Friday, May 20, 2011
Random thoughts and thanks
Sometimes I hear strange noises coming from the depths of the backyard at night. The sound is blood-curdling. I always assumed that it was the sound of an animal being attacked. I try to put those gruesome thoughts from my mind and just fall back asleep. But today, via the strange power of the interwebs, I discovered that the sound is actually that of a barking fox. Check it out-- it's a terrifying sound to hear when you're tucked into your bed at night.
If you've been following my Flickr photos lately, you've perhaps noticed that most of the photos I've taken lately have been with my iPhone. I've become addicted to Instagram, a photo editing and sharing app for the iPhone. I love that I can connect with people all over the world and share photos and editing techniques with them. It's crazy. This morning I was at the dining room table eating my melon, and someone in Japan, whose photos I really admire, complimented my photos. It's nice to know that even though I am stuck at home recovering from surgery, I still have a way to be creative, and to share and interact with people who have similar interests. The photo for this post is of my typical morning, which always involves cold-pressed iced coffee. I took this photo on my phone using the Camera+ camera, and edited it using the MagicHour app.
Steph went back to work today, so I've been home by myself this afternoon. I've been feeling anxious about being alone today. My options are limited as far as what I'm able to do. I sleep a lot. I wander around the house and the yard and take photos with my iPhone. I edit photos in bed. I flip through magazines halfheartedly. Sometimes I watch stuff on Hulu, but sadly even paying attention to something for 30 minutes is a stretch at this point. Having Steph here for the week was nice because I always had someone to talk to and I never felt lonely or even that depressed. Now it's just me and my thoughts and it's difficult not to wander down the path of feeling sorry for myself. When she was here, it felt kind of like a nice staycation where I just happened to take sitz baths three times a day and pop dilaudid. I almost forgot about the huge crater of an open wound on my butt.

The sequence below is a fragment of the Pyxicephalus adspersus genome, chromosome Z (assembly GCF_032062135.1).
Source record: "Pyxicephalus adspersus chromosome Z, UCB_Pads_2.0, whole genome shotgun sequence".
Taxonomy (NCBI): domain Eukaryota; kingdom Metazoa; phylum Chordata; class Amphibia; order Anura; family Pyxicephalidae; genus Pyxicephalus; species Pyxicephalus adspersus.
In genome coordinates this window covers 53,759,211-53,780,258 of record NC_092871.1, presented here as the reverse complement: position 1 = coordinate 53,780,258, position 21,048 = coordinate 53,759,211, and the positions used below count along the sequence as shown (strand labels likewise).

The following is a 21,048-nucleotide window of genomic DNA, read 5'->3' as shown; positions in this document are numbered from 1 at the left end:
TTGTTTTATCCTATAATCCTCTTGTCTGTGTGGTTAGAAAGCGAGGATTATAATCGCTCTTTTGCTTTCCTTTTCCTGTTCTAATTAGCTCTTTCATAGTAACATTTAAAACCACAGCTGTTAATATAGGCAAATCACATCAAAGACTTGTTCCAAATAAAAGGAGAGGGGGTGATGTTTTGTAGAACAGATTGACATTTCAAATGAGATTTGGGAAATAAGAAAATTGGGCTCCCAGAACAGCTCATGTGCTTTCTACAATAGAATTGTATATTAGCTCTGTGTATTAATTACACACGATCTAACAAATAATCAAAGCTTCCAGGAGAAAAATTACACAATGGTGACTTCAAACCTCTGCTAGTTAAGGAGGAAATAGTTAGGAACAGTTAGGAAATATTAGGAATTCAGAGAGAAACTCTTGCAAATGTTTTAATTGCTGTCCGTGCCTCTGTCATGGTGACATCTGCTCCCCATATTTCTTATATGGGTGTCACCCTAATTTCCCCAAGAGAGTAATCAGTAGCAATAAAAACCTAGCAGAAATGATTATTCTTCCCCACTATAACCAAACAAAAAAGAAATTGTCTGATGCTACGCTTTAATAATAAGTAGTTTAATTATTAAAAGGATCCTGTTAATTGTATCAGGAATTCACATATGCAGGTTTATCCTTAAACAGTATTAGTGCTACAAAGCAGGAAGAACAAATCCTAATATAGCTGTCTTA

On the plus side, I've been feeling so much love. I have incredible friends and family. My mom had her own medical scare this week and was hospitalized for a few days, so she was unable to come out to Baltimore to help care for me, but we have been talking every day on the phone and it's been really nice. Steph, of course, has taken phenomenal care of me. I received lovely and truly thoughtful gifts from Andrew, Chad, Kathy, Rich, Erin, Matt, and Anabel. My grandmother has been visiting and bringing us dinners. Jess and Mike have visited and brought me mocha coconut frappuccinos. Every time I would start to feel down, the phone would ring, a gift would show up at my door, or I'd receive a new sweet e-mail from someone in my inbox. It makes such a difference and I am forever grateful to have these incredible, generous, and loving people in my life.
Posted by Adina at 2:39 PM
Thursday, May 12, 2011
A cute animal! And then I go into detail about my medical issues...
Here we have a photo I took of an adorable sheep at the Maryland Sheep & Wool Festival over the weekend.
HA! Now that I've sucked you in with a cute animal picture, I can reveal my diabolical plan, which is to gripe about my medical problems and upcoming surgery.
Yes, I am having surgery tomorrow morning. Dear reader, as you may recall, I was hospitalized for a week in January with a MRSA infection. Said insidious infection decided to form a terrifically painful abscess on my left buttock. After my release from the hospital, I cared for my surgical wound as directed by my colorectal surgeon. It did slowly heal, but I noticed that instead of staying closed, it would open again about once a week. We developed a routine. Every week, it would close. All would be well for about a glorious day or two. Then I would start sweating through my pajamas at night. I would get fevers throughout the day. I had absolutely no energy. A searing pain would travel across my left buttock. And then, the abscess would pop open and we would start the dance all over again. I've been trapped in this cycle since about March.
After determining that this was not par for the course with an abscess, I visited my surgeon again. He informed me that the abscess had either 1) always been a fistula, or 2) healed incorrectly and become a fistula. Surgery would be necessary. Which brings us to today, the day before my surgery.